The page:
Australian Outlook

In this section

Episode 90: Lessons From 2021; Expectations and Hopes for 2022

17 Jan 2022
By Allan Gyngell AO FAIIA and Dr Darren Lim
President Joe Biden walks through the White House Cross Hall with, from left, Australian Prime Minister Scott Morrison, India Prime Minister Narendra Modi, and Japanese Prime Minister Yoshihide Suga, Friday, September 24, 2021, to attend the Quad Leaders' Summit. Source: Official White House Photo/Erin Scott:

Also discussed in this episode of Australia in the World: the impact of COVID-19 on the major trends in international affairs, and how the change in US administration affected foreign policy rhetoric from the Morrison government.

For their first episode in 2022, Allan and Darren look back over the past 12 months, starting with the international landscape and then focusing on Australia. First up, what big lesson did 2021 teach them? Interestingly, both focus on the United States in their answers–but how much is domestic dysfunction in the US actually affecting Biden’s foreign policy? Second, did the world’s experience with COVID-19 over the past year affect any of the major trends in international affairs? While at the end of 2020 there seemed to be a clear dividing line between ‘competent’ and ‘incompetent’ government responses, that distinction appears far less clear a year later. Third, what other notable trends emerged or crystallised across the year? For Allan, signs of a reversal of the long period called “the great convergence” are quite concerning, while for Darren the big picture structural trends are mostly unchanged.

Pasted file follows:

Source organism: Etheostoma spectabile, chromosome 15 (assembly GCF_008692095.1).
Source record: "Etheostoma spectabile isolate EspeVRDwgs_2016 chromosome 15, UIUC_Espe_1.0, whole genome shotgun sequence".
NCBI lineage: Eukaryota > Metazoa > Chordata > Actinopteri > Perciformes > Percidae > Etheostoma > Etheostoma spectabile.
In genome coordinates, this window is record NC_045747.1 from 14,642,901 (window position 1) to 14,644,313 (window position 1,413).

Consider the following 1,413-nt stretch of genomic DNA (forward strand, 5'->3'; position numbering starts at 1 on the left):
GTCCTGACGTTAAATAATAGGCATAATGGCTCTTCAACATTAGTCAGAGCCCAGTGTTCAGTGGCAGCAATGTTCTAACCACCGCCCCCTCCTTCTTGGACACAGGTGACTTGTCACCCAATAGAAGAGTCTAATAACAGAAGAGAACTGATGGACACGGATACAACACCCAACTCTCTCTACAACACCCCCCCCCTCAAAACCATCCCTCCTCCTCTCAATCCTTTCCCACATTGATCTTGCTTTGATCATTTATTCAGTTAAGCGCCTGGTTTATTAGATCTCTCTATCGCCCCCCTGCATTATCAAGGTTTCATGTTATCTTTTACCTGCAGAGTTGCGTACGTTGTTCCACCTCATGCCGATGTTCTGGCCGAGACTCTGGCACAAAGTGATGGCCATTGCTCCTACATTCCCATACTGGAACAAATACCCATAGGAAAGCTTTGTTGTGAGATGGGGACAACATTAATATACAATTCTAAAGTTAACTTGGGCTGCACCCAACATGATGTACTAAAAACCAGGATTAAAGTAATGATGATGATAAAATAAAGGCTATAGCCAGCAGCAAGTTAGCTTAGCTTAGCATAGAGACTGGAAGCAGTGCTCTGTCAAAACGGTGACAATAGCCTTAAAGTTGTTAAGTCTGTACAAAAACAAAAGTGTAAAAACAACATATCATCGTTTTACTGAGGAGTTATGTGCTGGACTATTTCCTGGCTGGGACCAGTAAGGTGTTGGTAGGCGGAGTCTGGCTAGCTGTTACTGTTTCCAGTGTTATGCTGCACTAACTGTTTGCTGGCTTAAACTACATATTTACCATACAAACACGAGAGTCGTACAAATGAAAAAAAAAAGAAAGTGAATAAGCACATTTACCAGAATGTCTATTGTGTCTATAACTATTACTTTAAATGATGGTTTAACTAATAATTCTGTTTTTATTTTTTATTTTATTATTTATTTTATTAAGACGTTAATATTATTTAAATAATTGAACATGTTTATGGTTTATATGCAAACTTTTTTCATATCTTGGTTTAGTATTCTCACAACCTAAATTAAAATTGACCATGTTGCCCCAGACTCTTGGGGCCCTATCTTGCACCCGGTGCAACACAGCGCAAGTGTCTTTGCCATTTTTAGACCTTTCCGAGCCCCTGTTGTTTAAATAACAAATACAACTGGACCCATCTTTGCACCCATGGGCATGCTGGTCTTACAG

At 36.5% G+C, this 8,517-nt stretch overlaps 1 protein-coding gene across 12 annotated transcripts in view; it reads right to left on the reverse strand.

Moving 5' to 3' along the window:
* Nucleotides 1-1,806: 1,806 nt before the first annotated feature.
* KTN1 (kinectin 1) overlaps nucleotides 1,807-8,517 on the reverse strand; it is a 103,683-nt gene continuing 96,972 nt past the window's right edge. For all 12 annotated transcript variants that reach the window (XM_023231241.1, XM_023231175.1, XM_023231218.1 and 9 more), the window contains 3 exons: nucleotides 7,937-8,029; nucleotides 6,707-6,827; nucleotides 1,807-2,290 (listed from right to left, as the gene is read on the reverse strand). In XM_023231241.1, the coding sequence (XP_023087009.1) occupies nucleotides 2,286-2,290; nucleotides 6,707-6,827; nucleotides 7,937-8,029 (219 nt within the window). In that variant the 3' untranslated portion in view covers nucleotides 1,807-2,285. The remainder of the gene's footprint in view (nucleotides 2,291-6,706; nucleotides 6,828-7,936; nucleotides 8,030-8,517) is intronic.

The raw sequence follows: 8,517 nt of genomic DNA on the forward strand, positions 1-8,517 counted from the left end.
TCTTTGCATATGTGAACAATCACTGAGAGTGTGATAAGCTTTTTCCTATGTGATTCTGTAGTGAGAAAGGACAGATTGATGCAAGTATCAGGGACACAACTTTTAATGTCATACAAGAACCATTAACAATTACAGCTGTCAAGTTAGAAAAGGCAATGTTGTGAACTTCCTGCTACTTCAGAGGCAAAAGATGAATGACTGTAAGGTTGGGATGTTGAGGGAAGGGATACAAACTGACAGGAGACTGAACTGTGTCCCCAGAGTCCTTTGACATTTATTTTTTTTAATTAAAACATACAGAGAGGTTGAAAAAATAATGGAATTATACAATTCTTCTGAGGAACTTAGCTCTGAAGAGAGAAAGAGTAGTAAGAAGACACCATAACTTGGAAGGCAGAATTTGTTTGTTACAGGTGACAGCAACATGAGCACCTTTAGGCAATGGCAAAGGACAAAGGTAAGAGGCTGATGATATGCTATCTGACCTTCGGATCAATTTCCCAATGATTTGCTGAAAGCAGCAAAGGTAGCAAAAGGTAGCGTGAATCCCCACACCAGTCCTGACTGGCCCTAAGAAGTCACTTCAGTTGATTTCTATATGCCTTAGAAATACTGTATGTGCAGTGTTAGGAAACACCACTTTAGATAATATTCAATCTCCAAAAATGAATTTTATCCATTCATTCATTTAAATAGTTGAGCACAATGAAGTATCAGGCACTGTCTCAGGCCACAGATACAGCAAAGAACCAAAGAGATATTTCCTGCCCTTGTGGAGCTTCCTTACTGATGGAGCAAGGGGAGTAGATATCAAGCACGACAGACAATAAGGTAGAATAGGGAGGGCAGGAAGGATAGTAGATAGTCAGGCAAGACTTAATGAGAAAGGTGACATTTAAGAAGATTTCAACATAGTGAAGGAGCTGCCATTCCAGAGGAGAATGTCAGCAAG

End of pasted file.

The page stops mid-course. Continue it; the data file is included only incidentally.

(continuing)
The same questions are asked about Australia. Allan (cheekily?) describes 2021 as Australia’s response to a ‘fear of abandonment’, while Darren is interested in how the change in US administration affected foreign policy rhetoric from the Morrison government. Looking forward to 2022, both Allan and Darren offer both expectations and hopes for the coming year, internationally and for Australia. Both expect that 2022 will be a calmer and more stable year–how quickly might they be proven wrong?

On that cheerful note, a happy new year to all!

Relevant links

COVID-19: Make it the Last Pandemic by The Independent Panel for Pandemic Preparedness & Response, May 2021:

Anne Applebaum, “The kleptocrats next door”, The Atlantic, 8 December 2021:

Colin Kahl and Thomas Wright, Aftershocks: Pandemic Politics and the End of the Old International Order (St Martin’s Press, 2021):

Anthea Roberts and Nicolas Lamp, Six Faces of Globalization: Who Wins, Who Loses, and Why It Matters (Harvard University Press, 2021):